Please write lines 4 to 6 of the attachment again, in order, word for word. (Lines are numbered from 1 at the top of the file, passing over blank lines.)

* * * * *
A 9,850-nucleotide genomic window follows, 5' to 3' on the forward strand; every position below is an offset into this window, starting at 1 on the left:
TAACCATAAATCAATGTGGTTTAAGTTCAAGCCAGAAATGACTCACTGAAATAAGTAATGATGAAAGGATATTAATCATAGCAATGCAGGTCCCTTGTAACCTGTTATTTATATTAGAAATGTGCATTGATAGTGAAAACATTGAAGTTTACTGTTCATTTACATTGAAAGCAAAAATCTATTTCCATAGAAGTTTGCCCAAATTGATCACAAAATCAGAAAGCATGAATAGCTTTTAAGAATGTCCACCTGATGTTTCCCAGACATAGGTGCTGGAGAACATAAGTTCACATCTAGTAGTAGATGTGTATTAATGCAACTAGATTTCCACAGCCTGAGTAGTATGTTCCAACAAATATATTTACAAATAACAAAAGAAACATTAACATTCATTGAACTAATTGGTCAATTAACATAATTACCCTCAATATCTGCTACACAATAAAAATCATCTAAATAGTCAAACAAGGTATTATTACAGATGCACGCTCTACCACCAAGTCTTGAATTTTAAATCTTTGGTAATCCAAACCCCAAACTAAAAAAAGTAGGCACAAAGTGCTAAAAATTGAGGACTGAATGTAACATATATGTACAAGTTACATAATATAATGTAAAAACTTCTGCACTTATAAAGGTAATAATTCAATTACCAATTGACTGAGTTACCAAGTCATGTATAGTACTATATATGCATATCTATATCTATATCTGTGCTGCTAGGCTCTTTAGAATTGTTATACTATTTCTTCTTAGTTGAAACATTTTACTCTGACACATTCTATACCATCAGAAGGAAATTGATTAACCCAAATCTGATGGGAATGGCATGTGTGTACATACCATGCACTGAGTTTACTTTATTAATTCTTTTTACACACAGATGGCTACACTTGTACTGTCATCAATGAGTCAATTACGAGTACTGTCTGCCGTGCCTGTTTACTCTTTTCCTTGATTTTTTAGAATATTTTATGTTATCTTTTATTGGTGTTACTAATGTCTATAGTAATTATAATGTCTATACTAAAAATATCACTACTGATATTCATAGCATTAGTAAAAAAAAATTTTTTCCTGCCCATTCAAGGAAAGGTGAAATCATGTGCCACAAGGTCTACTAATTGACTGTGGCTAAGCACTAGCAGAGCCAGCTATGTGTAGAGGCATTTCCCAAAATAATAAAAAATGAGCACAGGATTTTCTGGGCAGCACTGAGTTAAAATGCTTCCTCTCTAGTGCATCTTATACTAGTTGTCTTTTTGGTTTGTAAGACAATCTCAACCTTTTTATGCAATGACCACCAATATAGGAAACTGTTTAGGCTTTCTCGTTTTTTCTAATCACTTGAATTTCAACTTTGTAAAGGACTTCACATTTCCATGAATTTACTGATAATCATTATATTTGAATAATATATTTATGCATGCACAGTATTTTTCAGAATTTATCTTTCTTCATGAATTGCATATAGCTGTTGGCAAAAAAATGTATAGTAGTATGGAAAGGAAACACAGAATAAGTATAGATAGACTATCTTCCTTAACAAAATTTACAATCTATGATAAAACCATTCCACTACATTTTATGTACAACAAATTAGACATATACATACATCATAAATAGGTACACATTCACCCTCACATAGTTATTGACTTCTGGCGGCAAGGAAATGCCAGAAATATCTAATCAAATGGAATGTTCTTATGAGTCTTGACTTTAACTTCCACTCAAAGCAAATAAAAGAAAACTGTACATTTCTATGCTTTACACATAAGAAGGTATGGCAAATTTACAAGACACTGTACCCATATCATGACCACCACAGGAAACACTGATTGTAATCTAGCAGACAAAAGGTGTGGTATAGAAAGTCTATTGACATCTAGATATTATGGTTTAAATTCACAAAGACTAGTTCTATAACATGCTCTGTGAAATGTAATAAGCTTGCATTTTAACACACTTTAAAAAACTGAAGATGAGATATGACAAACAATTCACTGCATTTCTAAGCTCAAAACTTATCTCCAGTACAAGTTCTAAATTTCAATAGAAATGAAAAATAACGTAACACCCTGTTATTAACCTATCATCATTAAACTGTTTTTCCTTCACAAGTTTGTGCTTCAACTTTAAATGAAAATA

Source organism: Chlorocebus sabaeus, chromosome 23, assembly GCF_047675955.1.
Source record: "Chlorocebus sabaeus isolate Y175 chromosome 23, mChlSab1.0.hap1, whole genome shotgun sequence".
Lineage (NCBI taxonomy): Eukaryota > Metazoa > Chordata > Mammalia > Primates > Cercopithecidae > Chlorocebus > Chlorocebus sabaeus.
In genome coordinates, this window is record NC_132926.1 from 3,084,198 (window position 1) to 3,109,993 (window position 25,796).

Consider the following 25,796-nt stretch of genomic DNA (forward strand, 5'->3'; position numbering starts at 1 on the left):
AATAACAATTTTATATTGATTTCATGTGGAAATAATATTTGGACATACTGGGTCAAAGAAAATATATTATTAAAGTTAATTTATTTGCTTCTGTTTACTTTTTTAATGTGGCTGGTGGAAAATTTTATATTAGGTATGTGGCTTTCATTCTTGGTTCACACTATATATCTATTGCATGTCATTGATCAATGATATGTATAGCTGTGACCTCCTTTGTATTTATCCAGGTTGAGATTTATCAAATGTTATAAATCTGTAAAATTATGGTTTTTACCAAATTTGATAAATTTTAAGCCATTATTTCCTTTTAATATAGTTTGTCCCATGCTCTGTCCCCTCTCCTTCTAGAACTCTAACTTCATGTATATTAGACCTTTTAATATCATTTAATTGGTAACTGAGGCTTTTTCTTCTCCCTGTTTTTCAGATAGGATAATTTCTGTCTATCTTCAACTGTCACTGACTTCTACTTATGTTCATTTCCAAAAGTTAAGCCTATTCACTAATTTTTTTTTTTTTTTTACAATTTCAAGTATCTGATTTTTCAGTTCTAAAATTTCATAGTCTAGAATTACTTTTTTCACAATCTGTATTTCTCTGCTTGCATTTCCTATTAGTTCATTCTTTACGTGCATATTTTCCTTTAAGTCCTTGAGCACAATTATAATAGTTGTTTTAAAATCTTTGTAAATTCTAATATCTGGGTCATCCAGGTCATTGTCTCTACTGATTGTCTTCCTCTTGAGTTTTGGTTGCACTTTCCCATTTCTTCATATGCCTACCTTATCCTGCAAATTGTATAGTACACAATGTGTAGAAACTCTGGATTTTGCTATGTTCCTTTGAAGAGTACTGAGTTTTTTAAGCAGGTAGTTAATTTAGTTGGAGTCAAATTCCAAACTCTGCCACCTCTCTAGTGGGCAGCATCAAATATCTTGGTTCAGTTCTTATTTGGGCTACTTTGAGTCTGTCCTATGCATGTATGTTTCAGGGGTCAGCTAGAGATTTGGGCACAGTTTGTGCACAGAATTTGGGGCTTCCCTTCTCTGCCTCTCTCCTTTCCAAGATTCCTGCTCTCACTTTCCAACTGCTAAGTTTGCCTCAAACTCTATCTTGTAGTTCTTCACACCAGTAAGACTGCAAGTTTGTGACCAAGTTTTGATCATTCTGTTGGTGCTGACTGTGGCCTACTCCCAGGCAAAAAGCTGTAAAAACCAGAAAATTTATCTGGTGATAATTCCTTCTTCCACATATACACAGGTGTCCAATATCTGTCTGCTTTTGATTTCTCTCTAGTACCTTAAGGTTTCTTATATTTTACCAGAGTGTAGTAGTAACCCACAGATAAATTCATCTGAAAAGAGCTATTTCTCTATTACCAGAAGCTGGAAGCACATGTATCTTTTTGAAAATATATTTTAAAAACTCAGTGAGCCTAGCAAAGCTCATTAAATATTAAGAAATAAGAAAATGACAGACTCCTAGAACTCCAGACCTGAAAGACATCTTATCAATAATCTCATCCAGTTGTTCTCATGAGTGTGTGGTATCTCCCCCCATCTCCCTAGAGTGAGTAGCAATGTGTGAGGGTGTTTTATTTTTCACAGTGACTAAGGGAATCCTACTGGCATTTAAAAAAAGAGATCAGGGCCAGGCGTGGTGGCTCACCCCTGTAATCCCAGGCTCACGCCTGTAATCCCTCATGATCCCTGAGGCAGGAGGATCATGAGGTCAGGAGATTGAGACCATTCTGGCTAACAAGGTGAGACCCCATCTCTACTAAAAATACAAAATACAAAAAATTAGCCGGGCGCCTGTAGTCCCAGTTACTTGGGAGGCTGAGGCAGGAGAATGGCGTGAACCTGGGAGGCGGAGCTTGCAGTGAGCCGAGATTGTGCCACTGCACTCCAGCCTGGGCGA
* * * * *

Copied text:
Source record: "Chlorocebus sabaeus isolate Y175 chromosome 23, mChlSab1.0.hap1, whole genome shotgun sequence".
Lineage (NCBI taxonomy): Eukaryota > Metazoa > Chordata > Mammalia > Primates > Cercopithecidae > Chlorocebus > Chlorocebus sabaeus.
In genome coordinates, this window is record NC_132926.1 from 3,084,198 (window position 1) to 3,109,993 (window position 25,796).